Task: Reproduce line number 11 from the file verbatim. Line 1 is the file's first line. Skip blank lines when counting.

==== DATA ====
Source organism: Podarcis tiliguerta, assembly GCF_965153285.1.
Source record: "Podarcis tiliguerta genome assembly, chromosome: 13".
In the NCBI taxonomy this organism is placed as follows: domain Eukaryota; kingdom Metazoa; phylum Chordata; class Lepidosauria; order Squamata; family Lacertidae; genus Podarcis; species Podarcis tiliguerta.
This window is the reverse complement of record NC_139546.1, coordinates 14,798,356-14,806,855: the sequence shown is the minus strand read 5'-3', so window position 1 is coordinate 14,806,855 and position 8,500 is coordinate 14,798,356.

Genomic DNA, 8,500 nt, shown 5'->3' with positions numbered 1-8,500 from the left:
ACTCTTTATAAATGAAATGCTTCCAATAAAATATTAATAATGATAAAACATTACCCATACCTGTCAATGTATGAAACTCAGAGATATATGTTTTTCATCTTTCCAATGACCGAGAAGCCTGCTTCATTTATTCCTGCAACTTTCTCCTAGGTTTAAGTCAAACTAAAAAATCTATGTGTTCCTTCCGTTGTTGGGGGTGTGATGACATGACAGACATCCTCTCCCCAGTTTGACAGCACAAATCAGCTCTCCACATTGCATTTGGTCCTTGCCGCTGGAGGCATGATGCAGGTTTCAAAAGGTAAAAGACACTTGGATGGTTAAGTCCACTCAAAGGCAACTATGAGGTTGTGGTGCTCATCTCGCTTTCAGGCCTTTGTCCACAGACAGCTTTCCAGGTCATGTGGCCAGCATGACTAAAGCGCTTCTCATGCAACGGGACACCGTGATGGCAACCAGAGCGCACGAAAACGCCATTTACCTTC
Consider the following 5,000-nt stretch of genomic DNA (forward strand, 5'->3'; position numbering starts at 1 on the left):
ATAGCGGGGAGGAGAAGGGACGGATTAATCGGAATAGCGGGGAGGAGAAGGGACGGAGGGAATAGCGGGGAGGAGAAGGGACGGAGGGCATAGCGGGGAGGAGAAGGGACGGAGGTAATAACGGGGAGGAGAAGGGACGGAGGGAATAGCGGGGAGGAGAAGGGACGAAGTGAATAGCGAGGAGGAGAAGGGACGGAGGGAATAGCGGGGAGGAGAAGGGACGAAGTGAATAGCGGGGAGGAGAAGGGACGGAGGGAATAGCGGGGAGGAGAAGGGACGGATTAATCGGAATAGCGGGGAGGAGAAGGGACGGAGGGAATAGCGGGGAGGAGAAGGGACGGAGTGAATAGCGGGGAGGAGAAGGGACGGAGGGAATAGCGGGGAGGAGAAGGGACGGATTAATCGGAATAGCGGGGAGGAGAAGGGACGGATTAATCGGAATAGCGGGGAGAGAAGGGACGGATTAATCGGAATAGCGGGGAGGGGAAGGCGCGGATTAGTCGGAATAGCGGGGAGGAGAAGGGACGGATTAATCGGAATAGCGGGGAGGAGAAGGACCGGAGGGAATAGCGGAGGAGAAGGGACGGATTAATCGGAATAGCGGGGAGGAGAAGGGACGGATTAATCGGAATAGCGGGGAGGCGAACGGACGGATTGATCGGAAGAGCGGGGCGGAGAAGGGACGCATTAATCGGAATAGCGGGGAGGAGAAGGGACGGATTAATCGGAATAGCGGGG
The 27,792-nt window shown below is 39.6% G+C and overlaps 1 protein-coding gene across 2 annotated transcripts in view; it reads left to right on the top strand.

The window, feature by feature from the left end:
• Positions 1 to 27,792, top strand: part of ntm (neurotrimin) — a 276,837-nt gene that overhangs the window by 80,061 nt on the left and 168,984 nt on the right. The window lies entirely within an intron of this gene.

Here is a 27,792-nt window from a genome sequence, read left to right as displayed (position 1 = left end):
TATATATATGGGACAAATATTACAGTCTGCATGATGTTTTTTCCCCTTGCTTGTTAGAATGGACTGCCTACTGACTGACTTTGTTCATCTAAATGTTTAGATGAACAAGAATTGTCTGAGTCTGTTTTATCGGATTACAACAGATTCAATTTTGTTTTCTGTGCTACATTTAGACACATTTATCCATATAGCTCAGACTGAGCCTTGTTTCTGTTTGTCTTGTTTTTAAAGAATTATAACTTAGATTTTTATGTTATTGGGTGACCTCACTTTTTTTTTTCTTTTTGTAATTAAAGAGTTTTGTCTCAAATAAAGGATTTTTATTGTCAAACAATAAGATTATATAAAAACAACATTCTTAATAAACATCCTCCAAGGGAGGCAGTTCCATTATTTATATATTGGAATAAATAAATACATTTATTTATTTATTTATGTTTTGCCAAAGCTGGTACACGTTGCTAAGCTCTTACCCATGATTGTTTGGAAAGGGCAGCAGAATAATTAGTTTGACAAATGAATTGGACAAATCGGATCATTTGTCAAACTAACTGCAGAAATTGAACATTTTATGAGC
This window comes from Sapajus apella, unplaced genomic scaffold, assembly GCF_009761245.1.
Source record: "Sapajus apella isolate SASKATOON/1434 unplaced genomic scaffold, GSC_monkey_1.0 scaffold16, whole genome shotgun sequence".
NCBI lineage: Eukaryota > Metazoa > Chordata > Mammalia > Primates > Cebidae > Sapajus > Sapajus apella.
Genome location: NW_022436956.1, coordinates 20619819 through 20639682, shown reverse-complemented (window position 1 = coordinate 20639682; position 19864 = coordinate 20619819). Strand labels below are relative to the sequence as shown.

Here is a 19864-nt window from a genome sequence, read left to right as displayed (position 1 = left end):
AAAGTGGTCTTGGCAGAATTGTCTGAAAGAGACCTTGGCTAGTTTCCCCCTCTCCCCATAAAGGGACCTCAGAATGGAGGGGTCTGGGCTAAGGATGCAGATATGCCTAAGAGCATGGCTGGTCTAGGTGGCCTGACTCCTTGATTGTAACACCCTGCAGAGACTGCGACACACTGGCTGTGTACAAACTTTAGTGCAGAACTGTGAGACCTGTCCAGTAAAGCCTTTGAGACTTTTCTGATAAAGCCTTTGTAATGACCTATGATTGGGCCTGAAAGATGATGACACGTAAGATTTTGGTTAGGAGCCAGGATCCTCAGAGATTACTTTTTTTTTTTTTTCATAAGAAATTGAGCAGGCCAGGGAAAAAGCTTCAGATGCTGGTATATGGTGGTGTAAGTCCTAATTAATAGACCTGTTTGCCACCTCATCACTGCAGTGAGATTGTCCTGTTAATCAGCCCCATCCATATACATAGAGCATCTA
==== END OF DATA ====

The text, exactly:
• Positions 1 to 27,792, top strand: part of ntm (neurotrimin) — a 276,837-nt gene that overhangs the window by 80,061 nt on the left and 168,984 nt on the right. The window lies entirely within an intron of this gene.